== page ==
But Croall said most of those tens of millions of lines in a vehicle are “skewed toward infotainment and components that aren’t so mission-critical. Things that are controlling windows, doors, and engine functions are typically pretty tight and small.”

Also, the autonomous features in a car are necessarily much different from those in a spacecraft. Obviously, the Perseverance mission didn’t need to deal with risks from other vehicles, traffic controls etc.

“With complexity comes risk and a greater chance for mistakes,” Croall said.

He said there are parallels with aerospace and defense systems. Any airplane flying in the U.S. has much of its avionics and control software written in Ada, a high-level programming language designed for developing sophisticated software systems.

“That helps avoid common programming mistakes,” he said. “Ada imposes many rules and helpful patterns on the developer so that the common failure modes can’t happen or can be recoverable.”

Croall said that at some point every line of the codebase has to be tested and every condition exercised — known as MC/DC, or modified condition/decision coverage.

“Every decision and criteria has to be documented and tested to understand what would happen in a failure and if all the failure modes are handled smoothly. It is truly next-level obsession for safety,” he said, adding “I imagine similar practices go for the NASA landers. Building this kind of software really and truly is a different art than building anything else on the planet.”

Hacking in space?

Of course, even the best software testing in the world doesn’t guarantee perfection. Which raises the question of whether a mission like this could be vulnerable to hackers. It’s possible, after all, for ground control to send commands to orbiting spacecrafts or to rovers on another planet. Could a hacker compromise the communication system and send malicious commands to the rover?

There was some discussion of that possibility on a question-and-answer forum in 2012, after Curiosity made it to Mars. One of the participants, a command controller at a ground station, said a hack would be extremely difficult, given the security protocols in place, and also that an attacker would have to compromise NASA’s highly secured “red network.” Communication over that distance would also require an antenna on the scale of the Deep Space Network antennas the U.S. deploys around the world.

He said it might be possible to “forge communication” with a space vehicle or launch a so-called “man-in-the-middle” (MITM) attack between ground control and the vehicle, “but in either of these cases, the payoff would likely not be worth the reward,” unless it was a nation state looking to steal technology.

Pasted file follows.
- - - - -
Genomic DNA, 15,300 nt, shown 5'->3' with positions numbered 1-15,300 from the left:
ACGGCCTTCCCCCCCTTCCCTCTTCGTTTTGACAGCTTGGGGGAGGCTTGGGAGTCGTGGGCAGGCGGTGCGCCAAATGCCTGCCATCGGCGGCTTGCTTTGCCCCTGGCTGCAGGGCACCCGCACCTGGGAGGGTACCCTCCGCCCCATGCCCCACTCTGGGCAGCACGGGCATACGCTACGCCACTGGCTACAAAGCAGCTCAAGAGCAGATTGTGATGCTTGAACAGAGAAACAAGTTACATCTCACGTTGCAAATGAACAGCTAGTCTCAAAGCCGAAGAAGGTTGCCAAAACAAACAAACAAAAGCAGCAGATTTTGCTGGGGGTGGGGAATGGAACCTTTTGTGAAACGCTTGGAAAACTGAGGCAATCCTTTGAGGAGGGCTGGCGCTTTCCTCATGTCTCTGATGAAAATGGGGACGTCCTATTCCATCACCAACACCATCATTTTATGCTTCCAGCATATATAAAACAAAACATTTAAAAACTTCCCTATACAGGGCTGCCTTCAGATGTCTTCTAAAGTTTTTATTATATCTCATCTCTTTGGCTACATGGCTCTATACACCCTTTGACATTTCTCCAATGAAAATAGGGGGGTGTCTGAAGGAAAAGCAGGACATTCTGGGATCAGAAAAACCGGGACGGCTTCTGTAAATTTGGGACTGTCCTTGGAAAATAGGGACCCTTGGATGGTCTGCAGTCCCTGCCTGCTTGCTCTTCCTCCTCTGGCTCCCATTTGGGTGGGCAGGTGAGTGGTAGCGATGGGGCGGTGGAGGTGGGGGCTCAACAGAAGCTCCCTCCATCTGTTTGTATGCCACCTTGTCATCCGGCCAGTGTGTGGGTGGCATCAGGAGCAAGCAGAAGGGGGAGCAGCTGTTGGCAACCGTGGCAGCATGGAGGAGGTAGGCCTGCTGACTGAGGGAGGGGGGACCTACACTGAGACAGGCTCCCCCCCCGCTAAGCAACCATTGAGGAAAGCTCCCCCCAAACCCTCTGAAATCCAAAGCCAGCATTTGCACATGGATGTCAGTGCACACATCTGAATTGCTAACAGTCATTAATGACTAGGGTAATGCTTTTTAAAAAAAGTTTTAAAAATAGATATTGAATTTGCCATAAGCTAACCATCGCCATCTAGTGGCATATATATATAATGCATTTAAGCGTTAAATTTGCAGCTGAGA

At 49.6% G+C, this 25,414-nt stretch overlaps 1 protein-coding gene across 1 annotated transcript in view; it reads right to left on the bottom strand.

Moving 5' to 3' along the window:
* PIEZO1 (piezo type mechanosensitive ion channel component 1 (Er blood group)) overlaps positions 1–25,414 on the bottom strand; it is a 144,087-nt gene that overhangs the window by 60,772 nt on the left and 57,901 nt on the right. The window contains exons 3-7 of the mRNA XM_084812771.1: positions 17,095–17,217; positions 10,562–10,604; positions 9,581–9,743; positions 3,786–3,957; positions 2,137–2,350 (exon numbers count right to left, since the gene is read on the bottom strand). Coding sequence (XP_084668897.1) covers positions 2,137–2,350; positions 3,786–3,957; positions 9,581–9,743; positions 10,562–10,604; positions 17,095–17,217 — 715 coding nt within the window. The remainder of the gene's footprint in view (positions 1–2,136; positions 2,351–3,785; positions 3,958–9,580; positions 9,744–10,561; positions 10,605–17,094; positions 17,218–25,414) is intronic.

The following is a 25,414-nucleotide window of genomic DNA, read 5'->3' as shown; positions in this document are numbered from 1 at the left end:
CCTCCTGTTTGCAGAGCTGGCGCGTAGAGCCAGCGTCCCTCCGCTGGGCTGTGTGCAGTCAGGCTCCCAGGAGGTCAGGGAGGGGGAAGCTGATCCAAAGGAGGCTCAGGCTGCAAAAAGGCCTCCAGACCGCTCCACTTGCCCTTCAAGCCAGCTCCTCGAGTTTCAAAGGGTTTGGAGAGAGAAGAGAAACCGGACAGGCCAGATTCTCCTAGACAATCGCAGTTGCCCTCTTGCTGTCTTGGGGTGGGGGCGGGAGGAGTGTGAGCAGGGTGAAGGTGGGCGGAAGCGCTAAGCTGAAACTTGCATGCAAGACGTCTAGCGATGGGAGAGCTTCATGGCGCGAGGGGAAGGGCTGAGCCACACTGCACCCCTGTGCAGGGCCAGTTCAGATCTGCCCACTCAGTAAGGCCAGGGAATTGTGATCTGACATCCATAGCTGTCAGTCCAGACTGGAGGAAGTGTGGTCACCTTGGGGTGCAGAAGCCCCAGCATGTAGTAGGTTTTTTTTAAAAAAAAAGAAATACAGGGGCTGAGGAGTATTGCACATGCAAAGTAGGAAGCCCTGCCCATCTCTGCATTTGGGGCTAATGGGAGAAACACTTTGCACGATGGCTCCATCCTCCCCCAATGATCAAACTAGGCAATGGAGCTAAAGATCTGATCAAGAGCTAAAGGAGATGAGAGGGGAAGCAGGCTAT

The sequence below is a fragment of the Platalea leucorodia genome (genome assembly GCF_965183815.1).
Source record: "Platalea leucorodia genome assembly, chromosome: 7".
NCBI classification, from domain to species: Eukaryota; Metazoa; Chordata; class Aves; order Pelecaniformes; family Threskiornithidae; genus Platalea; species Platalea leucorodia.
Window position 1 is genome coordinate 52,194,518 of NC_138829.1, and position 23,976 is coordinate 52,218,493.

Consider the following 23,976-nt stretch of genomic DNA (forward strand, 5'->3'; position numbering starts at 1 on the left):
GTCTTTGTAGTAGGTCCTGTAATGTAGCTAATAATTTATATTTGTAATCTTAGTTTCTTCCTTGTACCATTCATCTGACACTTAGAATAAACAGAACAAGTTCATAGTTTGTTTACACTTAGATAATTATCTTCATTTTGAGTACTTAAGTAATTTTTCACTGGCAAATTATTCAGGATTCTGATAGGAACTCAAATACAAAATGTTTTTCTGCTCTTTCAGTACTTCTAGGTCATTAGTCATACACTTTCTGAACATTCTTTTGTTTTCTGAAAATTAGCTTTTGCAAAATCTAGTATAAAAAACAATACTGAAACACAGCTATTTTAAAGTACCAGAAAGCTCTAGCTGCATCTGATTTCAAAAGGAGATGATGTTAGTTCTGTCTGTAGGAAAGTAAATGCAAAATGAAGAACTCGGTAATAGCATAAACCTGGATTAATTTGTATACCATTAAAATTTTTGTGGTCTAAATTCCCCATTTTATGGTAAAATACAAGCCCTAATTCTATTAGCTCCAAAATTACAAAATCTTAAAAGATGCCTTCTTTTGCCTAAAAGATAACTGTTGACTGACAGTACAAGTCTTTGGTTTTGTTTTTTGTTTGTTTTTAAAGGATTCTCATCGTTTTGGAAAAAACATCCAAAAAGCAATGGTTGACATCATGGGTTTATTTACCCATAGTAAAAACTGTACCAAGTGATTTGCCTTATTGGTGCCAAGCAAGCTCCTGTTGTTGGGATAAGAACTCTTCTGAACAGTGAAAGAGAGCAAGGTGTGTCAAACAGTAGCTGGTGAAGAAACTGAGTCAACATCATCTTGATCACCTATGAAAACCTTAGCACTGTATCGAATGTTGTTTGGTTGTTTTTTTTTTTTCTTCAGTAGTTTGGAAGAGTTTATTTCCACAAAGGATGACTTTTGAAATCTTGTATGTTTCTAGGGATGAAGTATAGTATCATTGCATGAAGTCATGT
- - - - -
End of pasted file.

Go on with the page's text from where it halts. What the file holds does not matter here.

Croall said he views the risk of hacking communication with a spacecraft as one of those scenarios that’s possible in theory but highly unlikely. “If you build the system well, it’s less likely to happen,” he said. “Many MITM attacks happen because the system was designed for convenience, and they don’t need to design an uplink to a NASA rover for simplicity and user experience.”

And if the software developers running the mission did discover a bug or other software defect, they could send it a patch or update.

That happened in 2012 with Curiosity because the rover needed different software to drive around on the planet’s surface than it did for the landing and didn’t have enough random access memory (RAM) for both.

The computers running it had only 120 megabytes of RAM. Compare that to most laptops today that have at least 8 gigabytes, or 65 times as much.

As an article about it at the time put it, “it’s a great computer if you’re living in 1995. But it’s built to withstand wild temperature swings, radiation, and physical shaking.”

Croall makes the same point. “The hardware used in these things is usually special, hardened for exposure to all kinds of things including radiation. And when you’re building a closed system like this, that nobody else ever has to interact with, it is easier to build security in. Many security weaknesses come from compromise for user convenience.”

So don’t expect a ticker tape parade or the Medal of Freedom for the Perseverance software. But keep in mind that the rover wouldn’t be on Mars without it.



Taylor Armerding

I’m a security advocate at the Synopsys Software Integrity Group. I write mainly about software security, data security and privacy.